Son is off to his wife, and I don't expect to see or hear from him for as long as he can stay there. Which is as it should be. And he did bring something back for me:
My whole series of The General, especially good since I couldn't replace any but the first until they're reprinted. Obviously, well-used while over there, which is what books are for.
This is the second time I've noted this day since he signed up, and before that- especially since 9/11- I've thought about it a lot. To be in those small boats, storming a beach with one of the best trained and equipped armies in the world on the high ground waiting for you... I can't really imagine. A lot of those boats probably needed a serious flushing out after, but they went in and fought their way through.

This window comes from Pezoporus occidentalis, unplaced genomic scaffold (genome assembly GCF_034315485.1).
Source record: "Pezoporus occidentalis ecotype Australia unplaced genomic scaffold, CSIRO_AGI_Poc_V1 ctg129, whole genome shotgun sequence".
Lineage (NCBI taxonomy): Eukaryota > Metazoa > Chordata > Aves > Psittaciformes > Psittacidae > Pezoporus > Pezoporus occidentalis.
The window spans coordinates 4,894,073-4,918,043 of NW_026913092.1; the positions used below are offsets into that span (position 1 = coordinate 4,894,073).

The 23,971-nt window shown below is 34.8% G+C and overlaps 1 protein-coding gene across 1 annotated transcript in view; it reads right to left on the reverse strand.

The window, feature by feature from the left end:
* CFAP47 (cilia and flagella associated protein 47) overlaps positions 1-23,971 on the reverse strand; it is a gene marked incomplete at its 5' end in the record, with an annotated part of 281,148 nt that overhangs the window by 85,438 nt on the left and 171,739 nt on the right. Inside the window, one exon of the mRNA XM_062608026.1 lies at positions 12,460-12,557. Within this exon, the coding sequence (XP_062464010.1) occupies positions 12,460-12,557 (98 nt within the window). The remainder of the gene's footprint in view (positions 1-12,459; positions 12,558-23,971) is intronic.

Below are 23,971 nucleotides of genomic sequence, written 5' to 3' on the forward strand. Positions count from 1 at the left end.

I've mentioned a great-uncle who was in 3rd Army. After he died a few months ago we found out some things, only then because he basically never talked about it to family. 8th Infantry Division, and he never mentioned the two Bronze Stars. At this point I don't know if he was in on that day or went in later, I've got to dig up some background so I can find out. One more young guy who really didn't want to be there, but there was a nasty job that needed doing, so... He was there all the way from France to the end in Germany, and came back. An awful lot didn't.
Ever hear a song by Trace Adkins, Arlington? If you haven't, look it up
I never thought that this was where I'd settle down,
I thought I'd die an old man back in my hometown.
They gave me this plot of land, me and some other men,
for a job well done.
There's a big white house sits on a hill just up the road,
the man inside, he cried the day they brought me home.
They folded up a flag, and told my mom and dad,
We're proud of your son.
And I'm proud to be on this peaceful piece of property,
I'm on sacred ground and I'm in the best of company.
And I'm thankful for those thankful for the things I done,
I can rest in peace,
I'm one of the chosen ones,
I made it to Arlington.